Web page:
modified: Thu, 01/13/2011 - 20:15 by David Devlin-Foltz

Dialogue & Negotiations

Notes:

In my case, negotiations with my wife over pets have always been civil and respectful.  We have even reached agreement in principle on the concept of getting a dog at a point when one or both  of us can reliably care for it.  So there is some common ground on which to build.  I may consider this incremental policy progress, but the sticking point remains the decision-maker's past negative experiences with a dachshund.  Unless I am willing to accept a lesser dog, complete DACHS success may demand additional persuasive measures.

For many advocates, as for me, a negotiated settlement may require an uncomfortable degree of flexibility.

modified: Wed, 12/22/2010 - 15:58 by David Devlin-Foltz

Overall Notes

Inputs: What do you have? What do you need?

Organizational Capacity Building

Skills Development

Notes:

My decades of unsuccessful dachshund advocacy suggest that my messaging or negotiating skills are insufficient.    The opinion research identified as one potential activity should help me address my messaging problem, but I may need additional coaching from my wife's friends.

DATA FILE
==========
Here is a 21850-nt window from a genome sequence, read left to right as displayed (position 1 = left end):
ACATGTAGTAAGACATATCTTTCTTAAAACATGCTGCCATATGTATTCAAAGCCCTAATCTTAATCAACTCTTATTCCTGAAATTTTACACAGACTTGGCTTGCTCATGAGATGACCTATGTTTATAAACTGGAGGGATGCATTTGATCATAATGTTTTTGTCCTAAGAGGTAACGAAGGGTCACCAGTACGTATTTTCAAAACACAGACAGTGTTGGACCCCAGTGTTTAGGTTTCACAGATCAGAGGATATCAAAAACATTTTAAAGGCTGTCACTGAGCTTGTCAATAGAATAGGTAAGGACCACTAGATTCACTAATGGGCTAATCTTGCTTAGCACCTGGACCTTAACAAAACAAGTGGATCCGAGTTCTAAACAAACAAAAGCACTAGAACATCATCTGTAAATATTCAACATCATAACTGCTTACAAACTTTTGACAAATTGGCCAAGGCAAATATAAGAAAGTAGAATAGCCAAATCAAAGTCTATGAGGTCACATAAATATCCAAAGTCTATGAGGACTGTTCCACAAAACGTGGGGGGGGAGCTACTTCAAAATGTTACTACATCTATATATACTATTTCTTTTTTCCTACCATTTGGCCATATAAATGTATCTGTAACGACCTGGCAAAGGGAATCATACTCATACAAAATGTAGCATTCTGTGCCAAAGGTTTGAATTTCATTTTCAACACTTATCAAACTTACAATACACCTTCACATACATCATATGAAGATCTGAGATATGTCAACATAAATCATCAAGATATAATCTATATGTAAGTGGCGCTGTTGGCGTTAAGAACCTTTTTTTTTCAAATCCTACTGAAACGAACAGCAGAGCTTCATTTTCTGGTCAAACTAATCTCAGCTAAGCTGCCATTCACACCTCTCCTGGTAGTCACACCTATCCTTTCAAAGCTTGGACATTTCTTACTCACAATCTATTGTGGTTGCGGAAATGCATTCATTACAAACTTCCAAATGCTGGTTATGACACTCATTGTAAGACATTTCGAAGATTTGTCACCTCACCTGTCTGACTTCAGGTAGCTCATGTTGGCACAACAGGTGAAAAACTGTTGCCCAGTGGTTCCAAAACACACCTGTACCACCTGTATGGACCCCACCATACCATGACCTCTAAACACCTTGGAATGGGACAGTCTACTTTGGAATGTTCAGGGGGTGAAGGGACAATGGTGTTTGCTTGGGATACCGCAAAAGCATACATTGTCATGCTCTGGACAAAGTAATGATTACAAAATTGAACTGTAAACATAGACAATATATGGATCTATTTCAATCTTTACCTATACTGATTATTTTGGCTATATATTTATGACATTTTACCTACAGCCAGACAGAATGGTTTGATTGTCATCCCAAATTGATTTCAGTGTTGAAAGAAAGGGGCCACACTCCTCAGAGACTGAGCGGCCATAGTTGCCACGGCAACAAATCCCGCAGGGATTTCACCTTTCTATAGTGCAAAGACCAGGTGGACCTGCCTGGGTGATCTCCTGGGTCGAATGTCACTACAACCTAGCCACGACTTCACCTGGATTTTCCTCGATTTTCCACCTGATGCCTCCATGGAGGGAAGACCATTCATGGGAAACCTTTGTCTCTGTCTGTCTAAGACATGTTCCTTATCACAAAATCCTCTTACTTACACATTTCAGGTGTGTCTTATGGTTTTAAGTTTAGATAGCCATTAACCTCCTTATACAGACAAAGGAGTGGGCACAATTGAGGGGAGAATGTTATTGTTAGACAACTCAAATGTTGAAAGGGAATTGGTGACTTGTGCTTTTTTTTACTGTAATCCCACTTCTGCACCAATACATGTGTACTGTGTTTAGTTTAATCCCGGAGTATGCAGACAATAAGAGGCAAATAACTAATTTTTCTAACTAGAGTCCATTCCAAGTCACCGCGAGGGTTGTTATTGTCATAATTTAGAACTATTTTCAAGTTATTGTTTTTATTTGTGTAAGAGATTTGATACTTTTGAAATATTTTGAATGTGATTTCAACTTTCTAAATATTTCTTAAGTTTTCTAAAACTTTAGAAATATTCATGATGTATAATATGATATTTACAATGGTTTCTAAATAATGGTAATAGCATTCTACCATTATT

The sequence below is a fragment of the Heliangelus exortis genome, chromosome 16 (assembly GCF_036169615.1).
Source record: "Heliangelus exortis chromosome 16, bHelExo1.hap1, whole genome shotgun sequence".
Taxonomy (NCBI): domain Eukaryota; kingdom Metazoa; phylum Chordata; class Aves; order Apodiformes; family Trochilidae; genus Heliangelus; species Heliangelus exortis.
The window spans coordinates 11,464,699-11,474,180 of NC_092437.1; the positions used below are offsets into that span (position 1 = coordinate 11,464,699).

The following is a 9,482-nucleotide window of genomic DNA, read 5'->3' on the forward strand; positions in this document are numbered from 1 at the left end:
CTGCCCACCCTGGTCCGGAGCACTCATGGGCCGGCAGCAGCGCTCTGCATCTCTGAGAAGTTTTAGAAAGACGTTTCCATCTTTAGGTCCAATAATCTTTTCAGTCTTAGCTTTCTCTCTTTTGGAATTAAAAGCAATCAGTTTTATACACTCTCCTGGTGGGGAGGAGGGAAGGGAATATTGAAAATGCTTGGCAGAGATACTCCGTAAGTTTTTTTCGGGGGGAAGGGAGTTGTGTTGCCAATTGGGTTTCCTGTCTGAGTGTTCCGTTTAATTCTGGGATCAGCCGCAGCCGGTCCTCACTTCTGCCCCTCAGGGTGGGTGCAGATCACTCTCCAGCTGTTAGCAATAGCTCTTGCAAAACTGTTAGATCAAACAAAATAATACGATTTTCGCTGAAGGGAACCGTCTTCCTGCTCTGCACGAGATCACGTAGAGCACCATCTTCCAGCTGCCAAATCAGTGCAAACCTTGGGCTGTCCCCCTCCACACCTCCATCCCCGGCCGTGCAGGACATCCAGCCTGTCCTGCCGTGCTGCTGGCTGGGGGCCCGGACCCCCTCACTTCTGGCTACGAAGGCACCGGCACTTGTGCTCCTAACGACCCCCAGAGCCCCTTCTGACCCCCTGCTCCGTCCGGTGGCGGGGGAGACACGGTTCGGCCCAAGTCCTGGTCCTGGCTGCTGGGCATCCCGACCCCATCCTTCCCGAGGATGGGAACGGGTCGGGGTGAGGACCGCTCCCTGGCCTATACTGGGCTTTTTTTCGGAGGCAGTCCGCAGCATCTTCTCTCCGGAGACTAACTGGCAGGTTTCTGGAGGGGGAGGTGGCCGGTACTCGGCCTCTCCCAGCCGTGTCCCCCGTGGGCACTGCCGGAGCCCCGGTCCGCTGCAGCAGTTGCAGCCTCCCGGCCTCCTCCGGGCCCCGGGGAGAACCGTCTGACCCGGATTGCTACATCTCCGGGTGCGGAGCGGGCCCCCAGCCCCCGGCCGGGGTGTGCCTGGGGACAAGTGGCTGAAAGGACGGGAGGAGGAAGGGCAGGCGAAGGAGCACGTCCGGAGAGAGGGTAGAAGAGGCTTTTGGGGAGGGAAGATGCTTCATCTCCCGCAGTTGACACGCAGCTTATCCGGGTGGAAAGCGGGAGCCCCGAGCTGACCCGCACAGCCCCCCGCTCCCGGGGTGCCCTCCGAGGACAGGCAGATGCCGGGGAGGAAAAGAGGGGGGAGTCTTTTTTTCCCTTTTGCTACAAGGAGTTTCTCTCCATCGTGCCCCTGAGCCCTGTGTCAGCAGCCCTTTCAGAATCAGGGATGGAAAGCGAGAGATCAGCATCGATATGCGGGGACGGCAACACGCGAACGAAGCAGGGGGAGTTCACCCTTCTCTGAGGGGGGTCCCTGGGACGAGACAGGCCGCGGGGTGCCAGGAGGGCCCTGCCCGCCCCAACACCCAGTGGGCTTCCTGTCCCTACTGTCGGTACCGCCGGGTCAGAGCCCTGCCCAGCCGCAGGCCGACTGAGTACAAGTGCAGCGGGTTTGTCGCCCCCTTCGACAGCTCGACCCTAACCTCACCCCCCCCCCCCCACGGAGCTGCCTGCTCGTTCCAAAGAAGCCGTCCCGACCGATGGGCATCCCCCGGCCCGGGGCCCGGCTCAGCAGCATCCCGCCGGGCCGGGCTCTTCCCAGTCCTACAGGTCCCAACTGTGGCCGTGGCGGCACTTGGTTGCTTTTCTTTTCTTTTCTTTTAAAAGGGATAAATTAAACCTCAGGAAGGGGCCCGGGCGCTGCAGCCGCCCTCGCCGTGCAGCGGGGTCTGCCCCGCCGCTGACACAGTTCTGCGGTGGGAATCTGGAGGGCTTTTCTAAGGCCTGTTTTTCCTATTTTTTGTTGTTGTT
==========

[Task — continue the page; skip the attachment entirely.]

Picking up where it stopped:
As might be true for most advocates, identifying and addressing a skills gap can be painful - but necessary. 

 

 

modified: Thu, 12/23/2010 - 13:59 by David Devlin-Foltz

Preparation/Planning

Message Development

Notes:

Apparently my message: "cats are cold and indifferent and dachshunds are invariably warm and delightful and generally awesome" could not overcome that awkward "Previous experience" problem highlighted under "contextual factors."    Some additional message development is needed.  I will base this on opinion research and broader consultations, as noted under "Skills Development."